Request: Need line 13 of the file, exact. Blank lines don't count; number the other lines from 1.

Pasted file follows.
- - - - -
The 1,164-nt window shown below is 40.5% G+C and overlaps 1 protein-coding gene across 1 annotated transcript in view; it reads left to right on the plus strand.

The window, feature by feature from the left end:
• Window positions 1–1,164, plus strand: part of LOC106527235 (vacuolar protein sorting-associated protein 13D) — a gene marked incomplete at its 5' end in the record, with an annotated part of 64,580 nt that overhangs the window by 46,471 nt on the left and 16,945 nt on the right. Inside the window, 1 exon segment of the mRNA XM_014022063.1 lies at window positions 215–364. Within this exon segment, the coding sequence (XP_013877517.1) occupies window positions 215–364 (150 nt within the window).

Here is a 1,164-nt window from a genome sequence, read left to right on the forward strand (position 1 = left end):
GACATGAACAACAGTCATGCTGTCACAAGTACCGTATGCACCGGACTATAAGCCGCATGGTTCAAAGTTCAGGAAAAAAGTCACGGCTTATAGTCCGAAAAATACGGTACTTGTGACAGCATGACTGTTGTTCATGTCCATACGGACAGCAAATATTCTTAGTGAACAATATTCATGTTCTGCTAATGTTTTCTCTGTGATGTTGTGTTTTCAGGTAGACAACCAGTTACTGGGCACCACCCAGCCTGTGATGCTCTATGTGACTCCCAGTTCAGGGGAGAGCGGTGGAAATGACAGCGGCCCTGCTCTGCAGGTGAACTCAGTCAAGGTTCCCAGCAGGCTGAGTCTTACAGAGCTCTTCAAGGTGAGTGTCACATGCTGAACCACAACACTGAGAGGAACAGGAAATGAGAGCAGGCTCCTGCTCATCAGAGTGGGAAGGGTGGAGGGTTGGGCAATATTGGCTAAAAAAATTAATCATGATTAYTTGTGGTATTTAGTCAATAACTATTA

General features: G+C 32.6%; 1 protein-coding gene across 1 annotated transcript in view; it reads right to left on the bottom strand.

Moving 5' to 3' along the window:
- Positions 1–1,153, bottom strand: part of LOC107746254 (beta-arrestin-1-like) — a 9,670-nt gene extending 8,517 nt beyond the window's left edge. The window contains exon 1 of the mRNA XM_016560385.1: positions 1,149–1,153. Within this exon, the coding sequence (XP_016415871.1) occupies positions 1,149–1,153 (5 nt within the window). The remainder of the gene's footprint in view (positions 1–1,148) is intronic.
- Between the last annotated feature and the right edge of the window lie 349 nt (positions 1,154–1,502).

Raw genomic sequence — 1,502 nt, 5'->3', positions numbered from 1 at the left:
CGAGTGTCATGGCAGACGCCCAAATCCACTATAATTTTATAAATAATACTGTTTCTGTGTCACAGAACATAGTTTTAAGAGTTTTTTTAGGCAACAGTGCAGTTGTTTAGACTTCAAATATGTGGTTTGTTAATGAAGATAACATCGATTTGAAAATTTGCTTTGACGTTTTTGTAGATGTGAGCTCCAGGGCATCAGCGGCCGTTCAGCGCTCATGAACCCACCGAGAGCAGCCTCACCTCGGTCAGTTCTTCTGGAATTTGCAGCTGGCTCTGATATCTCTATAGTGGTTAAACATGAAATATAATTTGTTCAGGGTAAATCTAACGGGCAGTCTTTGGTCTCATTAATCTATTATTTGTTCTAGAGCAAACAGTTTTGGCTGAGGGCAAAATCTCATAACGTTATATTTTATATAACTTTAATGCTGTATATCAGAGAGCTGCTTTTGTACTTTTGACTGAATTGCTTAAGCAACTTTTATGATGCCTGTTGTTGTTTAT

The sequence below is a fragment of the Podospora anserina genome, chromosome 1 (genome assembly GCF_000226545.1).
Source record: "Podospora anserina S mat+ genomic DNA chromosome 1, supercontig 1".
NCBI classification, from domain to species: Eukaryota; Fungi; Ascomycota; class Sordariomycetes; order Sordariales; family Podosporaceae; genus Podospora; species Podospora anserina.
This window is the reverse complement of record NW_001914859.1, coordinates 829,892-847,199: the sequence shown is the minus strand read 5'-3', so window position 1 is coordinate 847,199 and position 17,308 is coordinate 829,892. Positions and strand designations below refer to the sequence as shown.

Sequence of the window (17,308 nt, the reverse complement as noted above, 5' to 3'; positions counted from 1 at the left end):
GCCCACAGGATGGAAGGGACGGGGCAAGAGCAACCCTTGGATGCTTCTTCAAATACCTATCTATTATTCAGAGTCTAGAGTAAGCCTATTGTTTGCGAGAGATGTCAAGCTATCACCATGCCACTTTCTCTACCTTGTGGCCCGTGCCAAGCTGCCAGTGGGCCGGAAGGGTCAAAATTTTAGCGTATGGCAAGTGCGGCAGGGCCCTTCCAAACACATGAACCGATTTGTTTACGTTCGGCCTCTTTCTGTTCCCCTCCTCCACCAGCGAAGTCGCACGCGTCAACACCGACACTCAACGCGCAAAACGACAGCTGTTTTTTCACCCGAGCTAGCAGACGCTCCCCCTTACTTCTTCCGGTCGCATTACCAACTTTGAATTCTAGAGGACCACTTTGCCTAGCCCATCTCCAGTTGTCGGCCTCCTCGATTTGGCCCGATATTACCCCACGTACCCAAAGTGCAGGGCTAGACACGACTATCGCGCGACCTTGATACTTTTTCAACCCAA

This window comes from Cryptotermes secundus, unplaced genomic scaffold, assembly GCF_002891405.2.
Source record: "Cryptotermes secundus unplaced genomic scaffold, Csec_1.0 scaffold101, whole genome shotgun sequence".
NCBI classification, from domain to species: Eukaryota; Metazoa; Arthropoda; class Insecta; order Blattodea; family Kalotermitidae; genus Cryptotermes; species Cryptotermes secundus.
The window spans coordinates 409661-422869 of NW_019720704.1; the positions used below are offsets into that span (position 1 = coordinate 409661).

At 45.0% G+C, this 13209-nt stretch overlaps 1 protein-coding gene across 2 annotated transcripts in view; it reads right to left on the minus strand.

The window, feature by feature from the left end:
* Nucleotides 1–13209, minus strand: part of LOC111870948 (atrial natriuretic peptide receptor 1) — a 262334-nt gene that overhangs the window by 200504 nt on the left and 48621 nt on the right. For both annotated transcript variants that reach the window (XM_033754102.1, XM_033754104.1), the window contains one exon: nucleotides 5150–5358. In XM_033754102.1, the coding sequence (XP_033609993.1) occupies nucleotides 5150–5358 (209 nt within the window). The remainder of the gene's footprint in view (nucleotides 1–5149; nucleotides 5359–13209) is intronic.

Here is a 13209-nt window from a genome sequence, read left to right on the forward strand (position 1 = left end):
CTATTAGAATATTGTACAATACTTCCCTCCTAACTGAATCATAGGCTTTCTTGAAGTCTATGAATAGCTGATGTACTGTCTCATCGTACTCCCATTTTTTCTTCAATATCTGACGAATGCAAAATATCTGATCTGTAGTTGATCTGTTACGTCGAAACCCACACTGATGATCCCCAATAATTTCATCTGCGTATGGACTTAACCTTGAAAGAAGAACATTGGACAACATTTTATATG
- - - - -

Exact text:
Source record: "Podospora anserina S mat+ genomic DNA chromosome 1, supercontig 1".